Back in Spandex

What does Mötley Crüe sound like with former Ozzy Osbourne drummer Randy Castillo beating the skins instead of Tommy Lee? As gloriously stupid as ever, that's what. There's no change to the basic Mötley Crüe sound on New Tattoo, the group's first since 1997's Generation Swine: glam-metal riffs from guitarist Mick Mars, thundering bass from Nikki Sixx, high-pitched "singing" from Vince Neil and ready-steady-go drumming from Castillo, who's every bit as solid a player as Lee. If the only thing holding you back from picking this up is Lee's absence, you're going to need another reason to avoid this album.

Not that there aren't plenty of other reasons lying around. Sure, trashing the Crüe for their subject matter is almost too easy, but that's only because they gleefully provide up such inviting targets. Actually, it's kinda creepy to hear Vince Neil screeching about an "underage angel" whose "box started buzzing ever since she heard the Crüe" on "She Needs Rock 'n' Roll" (RealAudio excerpt). At this point in their (can it be?) forty-ish lives, the only thing these Sunset Strip survivors should want from a girl under 18 is an extra packet or two of ketchup with their drive-thru order. As for the rest of the lyrics, let's just say that, with song titles such as "Hell on High Heels," "Treat Me Like the Dog I Am" and "Porno Star," what you read is what you get.

There are also a batch of grumpy tunes to show that the group still hasn't gotten over the fact that grunge booted them right off the charts. "1st Band on the Moon" finds them wanting to blast into outer space because Earth girls aren't easy (to rock) anymore. "Fake" is a slinky record-industry-kiss-off whose glorification of car crashes, starlets and drug abuse — all on the tab of their ex-label — would seem to indicate that the Crüe never watched their own episode of "Behind the Music." And who knows what to make of the cover of the Tubes' "White Punks on Dope" (RealAudio excerpt)? Given their history, it just seems in bad taste. Then again, that is the point, yes?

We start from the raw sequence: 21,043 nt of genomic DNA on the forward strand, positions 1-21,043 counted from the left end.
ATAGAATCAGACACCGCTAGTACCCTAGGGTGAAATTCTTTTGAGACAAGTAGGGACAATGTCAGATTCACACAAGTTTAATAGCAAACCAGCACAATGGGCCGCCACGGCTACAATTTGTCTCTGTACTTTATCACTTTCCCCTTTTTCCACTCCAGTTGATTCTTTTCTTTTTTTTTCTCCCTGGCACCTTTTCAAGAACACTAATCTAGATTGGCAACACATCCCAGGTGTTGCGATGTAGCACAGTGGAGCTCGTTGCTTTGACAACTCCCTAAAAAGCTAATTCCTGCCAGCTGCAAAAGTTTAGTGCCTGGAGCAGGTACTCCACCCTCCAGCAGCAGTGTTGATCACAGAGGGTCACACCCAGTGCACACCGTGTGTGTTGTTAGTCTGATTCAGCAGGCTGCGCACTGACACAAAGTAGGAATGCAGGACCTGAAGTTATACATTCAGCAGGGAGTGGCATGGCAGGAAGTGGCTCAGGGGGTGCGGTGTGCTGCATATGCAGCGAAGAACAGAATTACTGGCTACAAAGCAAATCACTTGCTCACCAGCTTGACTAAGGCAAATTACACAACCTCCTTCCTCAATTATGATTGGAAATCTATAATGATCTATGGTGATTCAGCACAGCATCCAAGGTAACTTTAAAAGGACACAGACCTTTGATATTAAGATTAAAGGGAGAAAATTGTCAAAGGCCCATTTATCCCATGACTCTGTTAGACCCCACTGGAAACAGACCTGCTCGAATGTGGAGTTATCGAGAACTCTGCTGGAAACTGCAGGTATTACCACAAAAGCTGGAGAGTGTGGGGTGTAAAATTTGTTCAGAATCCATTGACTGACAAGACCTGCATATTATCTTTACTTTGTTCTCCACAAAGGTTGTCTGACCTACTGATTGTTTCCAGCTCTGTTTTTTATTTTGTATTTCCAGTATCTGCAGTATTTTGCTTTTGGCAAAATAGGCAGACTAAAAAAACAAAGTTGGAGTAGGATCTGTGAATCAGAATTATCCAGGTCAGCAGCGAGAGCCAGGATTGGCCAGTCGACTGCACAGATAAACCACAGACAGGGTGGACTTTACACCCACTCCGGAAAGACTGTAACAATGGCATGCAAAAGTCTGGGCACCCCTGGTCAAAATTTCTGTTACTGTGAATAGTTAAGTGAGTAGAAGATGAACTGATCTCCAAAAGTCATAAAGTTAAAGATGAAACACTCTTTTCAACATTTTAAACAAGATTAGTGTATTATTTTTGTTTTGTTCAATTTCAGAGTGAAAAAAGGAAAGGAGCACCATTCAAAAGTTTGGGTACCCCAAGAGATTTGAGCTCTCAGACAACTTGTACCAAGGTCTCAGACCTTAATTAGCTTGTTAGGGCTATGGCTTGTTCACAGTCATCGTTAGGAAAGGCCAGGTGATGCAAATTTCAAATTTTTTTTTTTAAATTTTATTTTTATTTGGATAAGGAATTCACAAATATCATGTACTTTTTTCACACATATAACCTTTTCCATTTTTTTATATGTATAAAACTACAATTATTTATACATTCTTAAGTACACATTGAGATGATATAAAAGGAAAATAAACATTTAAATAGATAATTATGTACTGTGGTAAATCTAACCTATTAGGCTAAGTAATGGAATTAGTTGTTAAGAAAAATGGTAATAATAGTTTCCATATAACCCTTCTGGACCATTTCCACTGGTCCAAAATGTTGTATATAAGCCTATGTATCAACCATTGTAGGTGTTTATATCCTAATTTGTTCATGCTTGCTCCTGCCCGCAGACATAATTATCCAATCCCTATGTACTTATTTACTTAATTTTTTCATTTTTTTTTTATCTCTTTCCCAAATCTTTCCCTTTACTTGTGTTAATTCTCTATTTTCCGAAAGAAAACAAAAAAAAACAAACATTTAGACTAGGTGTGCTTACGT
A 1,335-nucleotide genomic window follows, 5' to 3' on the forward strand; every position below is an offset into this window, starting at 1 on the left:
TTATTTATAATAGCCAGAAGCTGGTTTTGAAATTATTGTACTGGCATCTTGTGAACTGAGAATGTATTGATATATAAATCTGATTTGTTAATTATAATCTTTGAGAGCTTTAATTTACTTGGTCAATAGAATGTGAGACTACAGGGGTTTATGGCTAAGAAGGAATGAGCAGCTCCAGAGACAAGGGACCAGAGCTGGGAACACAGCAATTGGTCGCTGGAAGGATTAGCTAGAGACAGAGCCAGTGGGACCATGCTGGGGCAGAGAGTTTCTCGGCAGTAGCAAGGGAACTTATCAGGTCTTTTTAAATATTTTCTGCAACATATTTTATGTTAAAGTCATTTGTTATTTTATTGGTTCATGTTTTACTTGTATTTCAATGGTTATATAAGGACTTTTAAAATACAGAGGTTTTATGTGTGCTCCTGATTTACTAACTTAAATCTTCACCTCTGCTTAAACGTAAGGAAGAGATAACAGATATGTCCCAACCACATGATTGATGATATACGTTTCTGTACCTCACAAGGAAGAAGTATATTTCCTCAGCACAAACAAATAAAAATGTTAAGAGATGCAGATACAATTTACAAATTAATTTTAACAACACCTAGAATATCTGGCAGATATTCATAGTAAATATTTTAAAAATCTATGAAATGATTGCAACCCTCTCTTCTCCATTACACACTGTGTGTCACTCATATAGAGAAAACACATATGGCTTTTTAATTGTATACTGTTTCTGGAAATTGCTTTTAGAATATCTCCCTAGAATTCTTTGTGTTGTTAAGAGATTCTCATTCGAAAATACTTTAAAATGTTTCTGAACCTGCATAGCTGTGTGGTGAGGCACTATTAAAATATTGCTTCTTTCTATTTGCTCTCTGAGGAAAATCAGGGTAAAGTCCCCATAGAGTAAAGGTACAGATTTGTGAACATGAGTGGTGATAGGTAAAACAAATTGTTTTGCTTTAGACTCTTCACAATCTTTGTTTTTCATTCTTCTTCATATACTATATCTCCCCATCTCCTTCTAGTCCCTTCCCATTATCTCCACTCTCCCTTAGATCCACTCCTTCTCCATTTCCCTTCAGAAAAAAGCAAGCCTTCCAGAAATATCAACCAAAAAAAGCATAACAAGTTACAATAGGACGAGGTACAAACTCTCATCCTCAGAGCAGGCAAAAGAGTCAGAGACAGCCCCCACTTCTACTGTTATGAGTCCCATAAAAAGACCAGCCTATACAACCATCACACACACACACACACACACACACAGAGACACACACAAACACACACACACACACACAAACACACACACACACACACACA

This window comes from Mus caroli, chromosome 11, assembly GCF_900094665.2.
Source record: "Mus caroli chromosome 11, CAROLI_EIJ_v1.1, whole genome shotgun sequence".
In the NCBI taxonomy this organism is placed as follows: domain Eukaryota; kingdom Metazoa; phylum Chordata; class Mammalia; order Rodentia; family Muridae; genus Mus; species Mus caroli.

Still, "White Punks on Dope" does musically crunch in the all the right places — as, admittedly, do the bulk of the songs on this album. New Tattoo is filled with arena-sized, testosterone-fueled tracks that will no doubt sound best when stuffing money down someone's G-string or making devil horns with your fingers in darkened hockey arenas. Sure, they all sound familiar, but only "Punched in the Teeth by Love" sticks out as a clear-cut recycle of "Looks That Kill" mixed with "Too Fast for Love." As for the Crüe's, um, softer side, the title track and "Hollywood Ending" (RealAudio excerpt) are near-perfect power ballads, definitely in the same sweaty ballpark as "Don't Go Away Mad (Just Go Away)" and "Home Sweet Home."

All in all, New Tattoo isn't half-bad. Then again, it isn't half-good either. And, if only to remind us that they paved the way for Kid Rock, Limp Bizkit and Blink-182 to hang with strippers and porn queens, it's amusing to have Mötley Crüe back in action.